The Apollino statue, Florence. Circa 1854. Large-format, gold-toned, lightly coated salt print. 33 x 25 cm. Number 25 in lower right corner in the negative, mounted to card (some foxing), photographer's Fratelli Alinari, Fotografi Firenze, Presso Luigi Bardo blindstamp below the image on the mount.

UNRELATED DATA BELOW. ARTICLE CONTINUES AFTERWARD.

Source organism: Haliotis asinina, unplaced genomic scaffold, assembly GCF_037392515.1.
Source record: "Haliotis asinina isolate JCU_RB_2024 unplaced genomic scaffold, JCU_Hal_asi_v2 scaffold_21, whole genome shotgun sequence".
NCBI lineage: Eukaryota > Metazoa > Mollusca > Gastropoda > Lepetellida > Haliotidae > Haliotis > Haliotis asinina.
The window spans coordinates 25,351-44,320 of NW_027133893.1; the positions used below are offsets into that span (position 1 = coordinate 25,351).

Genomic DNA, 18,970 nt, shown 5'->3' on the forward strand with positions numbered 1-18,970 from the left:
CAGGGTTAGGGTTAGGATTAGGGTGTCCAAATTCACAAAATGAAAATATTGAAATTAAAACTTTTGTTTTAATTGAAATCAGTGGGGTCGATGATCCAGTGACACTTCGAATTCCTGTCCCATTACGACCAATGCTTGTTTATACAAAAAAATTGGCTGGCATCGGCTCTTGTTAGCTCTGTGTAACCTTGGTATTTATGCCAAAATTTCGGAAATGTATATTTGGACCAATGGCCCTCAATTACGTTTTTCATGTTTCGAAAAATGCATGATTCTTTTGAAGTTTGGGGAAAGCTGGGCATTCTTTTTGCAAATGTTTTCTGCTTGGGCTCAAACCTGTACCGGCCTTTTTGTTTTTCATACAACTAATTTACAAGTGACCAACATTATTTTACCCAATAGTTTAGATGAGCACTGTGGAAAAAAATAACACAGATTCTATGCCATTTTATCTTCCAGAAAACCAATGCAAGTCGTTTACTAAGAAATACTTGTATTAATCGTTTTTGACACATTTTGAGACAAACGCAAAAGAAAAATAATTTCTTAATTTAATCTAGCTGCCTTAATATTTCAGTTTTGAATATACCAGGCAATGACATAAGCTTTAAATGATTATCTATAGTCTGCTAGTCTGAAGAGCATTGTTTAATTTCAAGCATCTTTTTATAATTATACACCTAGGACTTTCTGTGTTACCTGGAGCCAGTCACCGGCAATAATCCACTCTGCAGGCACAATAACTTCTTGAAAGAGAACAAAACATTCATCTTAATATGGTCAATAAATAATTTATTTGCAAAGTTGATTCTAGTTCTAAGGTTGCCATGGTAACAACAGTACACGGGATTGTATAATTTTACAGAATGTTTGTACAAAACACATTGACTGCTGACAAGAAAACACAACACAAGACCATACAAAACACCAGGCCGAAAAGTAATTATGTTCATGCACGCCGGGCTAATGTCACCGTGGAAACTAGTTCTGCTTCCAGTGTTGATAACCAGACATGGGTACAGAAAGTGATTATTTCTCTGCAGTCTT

The Apollino or Medici Apollo is a Roman copy of a Hellenistic sculpture of the youthful god Apollo. It is now in the Uffizi Gallery in Florence. Unlike many other antique sculptures in the Medici collection, it was not brought to Florence by Cosimo III de' Medici, but remained in Rome. Although it has since lost some of its prestige, it was praised as one of the most copied Roman sculptures until the 18th century. It was seen in the Tribuna of the Uffizi by the English poet Percy B. Shelley who commented on it: "It is difficult to imagine anything more beautiful than Ganymede; but the spirit-like lightness, the softness, the flowing perfection of the forms [of Apollino] surpass him. The countenance, though exceedingly sweet and gentle, is not divine. There is a feminine liveliness with which one gains passive happiness, and yet there is a boyish inexperience which is exceedingly attractive. An attitude to life seems to flow through the limbs, giving them lightness. Nothing can be completely more beautiful than the legs and the union of the feet with the ankles and the fading of the foot lines down to the tender extremities. It is like a spirit even in a dream. The neck is long and yet full and supports the head with its luxuriant and knotted hair, as if it did not need to be supported." – A few light surface smudges, otherwise a rich dark print in very good condition.